Vanishing point: looking for Hamlet

G. Holderness

Research output: Contribution to journalArticlepeer-review

2 Citations (Scopus)
220 Downloads (Pure)

Abstract

‘If the Mona Lisa is in the Louvre’, asked F.W. Bateson, ‘where is Hamlet?’ (74). The distinction is a common one in aesthetics, between the autographic and the allographic work (McLaverty 87). A painting (or sculpture) is unique, singular, atemporal, created directly by the artist, and can be forged as well as copied. A work of literature (or music) is plural, temporal, consists physically of things not made by the artist, is performed by others, and cannot be forged, only imitated, approximated, copied. ‘If the Mona Lisa is burnt, we say the work is lost, no matter how many copies remain … but an author's manuscripts may come (that is, be rediscovered) and go without any necessary effect on the existence of the work of art’ (McLaverty 85). When it comes to works of literature, ‘We have no originals’, as Jonathan Goldberg said, ‘only copies’ (213).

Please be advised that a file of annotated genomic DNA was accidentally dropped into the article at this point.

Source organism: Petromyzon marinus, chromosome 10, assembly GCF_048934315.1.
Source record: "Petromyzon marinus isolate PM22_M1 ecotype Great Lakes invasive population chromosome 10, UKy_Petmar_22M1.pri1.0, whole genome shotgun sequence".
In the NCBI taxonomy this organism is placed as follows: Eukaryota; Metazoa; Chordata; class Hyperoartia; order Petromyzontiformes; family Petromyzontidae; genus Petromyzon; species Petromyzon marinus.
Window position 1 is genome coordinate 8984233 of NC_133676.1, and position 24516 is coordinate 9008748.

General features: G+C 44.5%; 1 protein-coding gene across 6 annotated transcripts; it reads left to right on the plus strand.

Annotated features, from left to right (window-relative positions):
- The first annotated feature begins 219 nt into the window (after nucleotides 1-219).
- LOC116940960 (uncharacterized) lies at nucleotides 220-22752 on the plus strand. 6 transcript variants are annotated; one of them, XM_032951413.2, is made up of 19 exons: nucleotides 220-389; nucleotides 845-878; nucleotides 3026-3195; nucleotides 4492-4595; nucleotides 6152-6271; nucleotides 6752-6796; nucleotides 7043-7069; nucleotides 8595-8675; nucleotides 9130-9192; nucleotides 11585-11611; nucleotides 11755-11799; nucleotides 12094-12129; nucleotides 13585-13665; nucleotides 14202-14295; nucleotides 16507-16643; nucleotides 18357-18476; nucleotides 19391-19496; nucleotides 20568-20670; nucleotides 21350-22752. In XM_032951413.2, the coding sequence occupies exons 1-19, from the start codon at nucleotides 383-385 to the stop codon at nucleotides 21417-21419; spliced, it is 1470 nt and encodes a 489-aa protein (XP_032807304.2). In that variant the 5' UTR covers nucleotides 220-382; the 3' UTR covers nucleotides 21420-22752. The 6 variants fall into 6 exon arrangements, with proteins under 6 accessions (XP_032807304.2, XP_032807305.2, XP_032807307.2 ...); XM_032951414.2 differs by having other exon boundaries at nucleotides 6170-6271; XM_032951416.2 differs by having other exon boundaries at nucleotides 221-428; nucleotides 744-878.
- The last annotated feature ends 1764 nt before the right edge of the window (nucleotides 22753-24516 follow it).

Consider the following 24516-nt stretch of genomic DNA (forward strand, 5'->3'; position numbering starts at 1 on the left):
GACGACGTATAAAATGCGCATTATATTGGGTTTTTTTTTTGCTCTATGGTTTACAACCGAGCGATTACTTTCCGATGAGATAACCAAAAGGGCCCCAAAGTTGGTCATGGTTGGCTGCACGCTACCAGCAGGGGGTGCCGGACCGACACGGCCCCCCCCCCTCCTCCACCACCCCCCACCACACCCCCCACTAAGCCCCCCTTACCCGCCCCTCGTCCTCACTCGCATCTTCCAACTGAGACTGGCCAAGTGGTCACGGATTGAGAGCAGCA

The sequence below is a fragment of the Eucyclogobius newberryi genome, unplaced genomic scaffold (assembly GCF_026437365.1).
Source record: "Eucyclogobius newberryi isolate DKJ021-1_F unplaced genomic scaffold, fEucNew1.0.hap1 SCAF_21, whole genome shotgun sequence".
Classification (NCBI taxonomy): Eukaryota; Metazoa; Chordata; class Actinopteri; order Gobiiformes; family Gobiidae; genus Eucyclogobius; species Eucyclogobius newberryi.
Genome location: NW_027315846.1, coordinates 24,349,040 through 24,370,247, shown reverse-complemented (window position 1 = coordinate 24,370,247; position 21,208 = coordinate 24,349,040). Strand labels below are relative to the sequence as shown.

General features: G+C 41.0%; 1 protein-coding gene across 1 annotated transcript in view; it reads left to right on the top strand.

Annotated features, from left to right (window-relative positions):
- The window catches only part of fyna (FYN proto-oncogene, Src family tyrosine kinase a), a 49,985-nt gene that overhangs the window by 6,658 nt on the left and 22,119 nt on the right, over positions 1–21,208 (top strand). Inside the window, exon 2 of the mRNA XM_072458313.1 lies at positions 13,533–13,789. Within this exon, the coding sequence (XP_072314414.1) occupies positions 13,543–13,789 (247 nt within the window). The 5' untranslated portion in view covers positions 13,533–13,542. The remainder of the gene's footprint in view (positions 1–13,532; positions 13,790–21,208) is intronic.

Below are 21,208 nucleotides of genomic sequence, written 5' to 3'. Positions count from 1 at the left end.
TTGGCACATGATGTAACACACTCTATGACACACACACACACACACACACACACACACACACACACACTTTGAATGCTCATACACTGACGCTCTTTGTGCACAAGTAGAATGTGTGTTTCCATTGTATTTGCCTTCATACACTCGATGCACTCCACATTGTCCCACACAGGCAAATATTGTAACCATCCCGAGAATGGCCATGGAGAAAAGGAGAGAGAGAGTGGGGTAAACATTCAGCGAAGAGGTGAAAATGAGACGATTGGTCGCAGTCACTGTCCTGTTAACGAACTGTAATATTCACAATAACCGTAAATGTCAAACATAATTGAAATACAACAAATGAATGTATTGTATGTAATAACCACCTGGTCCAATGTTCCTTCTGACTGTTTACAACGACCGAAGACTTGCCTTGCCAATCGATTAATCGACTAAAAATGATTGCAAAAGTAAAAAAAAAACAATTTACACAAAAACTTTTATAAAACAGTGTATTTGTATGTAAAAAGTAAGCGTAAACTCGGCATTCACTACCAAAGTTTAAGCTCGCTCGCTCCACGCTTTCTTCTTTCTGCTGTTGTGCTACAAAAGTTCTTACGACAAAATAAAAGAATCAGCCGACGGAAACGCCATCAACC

Original languageEnglish
Pages (from-to)154-173
JournalShakespeare
Volume1
DOIs
Publication statusPublished - 2005

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